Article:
marxists, though by no means all, fall into scientistic modes of response.
They are tempted to adopt the language of materialist reductionism,
<though again, "dialectics"  complicates the ontology>, and they
unwittingly adopt scientistic epistemology.  This leads to confusion.  On
the one hand they want to adopt "dialectical materialism" as a general
account of nature, and so they are often prepared to listen more to what
people like Engels have to say about physical reality than to physicists
and other scientists.  That is, they are prepared to tolerate a priori
philosophizing <a phrase which, of course, given my own anti-scientism, I
am not intending in any necessarily pejorative sense> about the
fundamental nature of physical reality as providing genuine knowledge
about that reality.  In this they are far from scientism.  On the other
hand, when they have to deal with issues of mind, value, and reason, when
issues of ethics and normativity come up, they look to the natural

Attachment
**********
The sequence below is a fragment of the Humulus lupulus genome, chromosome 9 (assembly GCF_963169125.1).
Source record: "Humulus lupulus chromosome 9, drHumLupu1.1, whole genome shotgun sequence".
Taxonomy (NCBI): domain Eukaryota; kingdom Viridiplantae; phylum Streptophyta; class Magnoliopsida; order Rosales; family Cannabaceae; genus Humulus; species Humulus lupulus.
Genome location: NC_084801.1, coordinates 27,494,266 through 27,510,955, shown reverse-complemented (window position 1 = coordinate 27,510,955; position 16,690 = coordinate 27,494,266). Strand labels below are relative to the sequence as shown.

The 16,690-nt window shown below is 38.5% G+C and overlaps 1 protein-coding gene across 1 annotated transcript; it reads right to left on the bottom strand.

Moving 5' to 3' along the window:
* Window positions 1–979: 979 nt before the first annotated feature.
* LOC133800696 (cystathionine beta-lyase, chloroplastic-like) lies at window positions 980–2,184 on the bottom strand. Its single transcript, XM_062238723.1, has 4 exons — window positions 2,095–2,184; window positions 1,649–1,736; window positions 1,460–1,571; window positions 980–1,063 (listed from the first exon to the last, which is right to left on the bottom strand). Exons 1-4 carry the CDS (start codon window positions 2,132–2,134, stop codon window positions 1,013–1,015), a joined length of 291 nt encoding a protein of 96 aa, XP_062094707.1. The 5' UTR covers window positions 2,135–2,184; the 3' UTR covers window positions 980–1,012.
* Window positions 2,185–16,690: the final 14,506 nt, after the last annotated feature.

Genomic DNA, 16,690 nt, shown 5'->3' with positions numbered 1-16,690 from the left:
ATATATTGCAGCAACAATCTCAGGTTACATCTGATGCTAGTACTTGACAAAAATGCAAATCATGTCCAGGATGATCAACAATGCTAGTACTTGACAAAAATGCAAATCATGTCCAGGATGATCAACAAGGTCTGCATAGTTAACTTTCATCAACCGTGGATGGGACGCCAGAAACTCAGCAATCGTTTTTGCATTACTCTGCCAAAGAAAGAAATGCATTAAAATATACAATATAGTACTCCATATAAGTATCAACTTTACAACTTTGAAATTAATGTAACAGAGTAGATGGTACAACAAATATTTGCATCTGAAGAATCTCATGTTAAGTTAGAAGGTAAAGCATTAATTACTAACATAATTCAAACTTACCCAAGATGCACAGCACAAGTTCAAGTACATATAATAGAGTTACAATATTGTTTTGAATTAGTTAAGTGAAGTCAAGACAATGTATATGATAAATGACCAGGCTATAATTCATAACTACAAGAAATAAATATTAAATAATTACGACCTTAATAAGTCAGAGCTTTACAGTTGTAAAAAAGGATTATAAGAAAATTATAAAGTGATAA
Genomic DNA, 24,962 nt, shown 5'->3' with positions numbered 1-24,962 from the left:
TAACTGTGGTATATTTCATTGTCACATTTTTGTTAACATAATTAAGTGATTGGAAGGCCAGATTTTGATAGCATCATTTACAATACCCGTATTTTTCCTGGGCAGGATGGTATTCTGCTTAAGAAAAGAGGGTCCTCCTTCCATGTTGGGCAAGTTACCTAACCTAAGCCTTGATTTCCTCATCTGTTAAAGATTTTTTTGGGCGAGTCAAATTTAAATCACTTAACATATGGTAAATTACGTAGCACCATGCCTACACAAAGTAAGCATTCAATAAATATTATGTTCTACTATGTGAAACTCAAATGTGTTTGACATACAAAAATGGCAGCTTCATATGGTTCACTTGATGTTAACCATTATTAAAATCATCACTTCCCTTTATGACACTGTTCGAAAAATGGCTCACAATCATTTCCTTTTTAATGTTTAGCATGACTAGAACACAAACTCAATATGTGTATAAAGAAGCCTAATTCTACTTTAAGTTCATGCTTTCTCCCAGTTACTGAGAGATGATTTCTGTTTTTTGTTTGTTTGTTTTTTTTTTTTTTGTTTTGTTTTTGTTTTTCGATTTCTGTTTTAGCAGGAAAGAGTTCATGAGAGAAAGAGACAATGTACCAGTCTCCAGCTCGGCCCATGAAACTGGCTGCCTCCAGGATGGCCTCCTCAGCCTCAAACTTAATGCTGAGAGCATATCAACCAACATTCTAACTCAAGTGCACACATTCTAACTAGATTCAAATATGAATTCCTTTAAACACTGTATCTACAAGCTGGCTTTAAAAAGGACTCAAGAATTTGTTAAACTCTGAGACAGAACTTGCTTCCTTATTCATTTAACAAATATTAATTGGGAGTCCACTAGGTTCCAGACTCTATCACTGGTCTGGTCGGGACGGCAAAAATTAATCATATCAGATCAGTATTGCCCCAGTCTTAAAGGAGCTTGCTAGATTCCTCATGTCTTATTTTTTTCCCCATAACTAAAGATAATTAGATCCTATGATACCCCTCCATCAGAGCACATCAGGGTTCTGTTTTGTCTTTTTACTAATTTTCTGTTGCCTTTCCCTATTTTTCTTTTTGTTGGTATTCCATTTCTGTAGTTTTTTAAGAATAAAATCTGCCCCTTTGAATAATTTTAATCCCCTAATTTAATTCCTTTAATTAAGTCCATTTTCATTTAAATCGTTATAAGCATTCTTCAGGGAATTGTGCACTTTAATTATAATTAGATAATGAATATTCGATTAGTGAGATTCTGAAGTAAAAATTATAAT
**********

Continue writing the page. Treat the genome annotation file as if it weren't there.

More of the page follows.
sciences to dissolve these problems in precisely the spirit of scientistic
thinkers.  They invoke science on their side when it comes to, say,
positing matter as the ontologically ultimate reality, dismissing all else
as "metaphysics". They look to objective material causes <often forgetting
in the process just how philosophically problematic is the notion of
"cause"--problems given their first modern formulation by Hume and still
the topic of hot controversy to this day>, and ignore the host of
seemingly non-causal but rational relations invoked in actual scientific
practice.  Their arguments are really scientistic at this point.  When
some actual scientists suggest that at best, this picture is incomplete,
that even matter in its essential nature exhibits a profound and
apparently intrinsic rational structure--a "built-in logic" to coin a
phrase <:)>, they revert to a priori philosophizing, and denounce the
scientists concerned as indulging in mysticism.  Something similar occurs
in some marxists' discussion of ethics.  They will adopt scientistic
language to dismiss autonomous moral motivations and beliefs, but then,
come the advent of true communism, these same previously dismissed
motivations are mysteriously declared able wholly to supplant material
motivations when it comes to organizing a global marketless economy.  At
this point scientism is shoved back once again into the background, and
scholastic employment of the dialectic is returned to the forefront.

Apart from the unclarity inherent in these types of responses, there are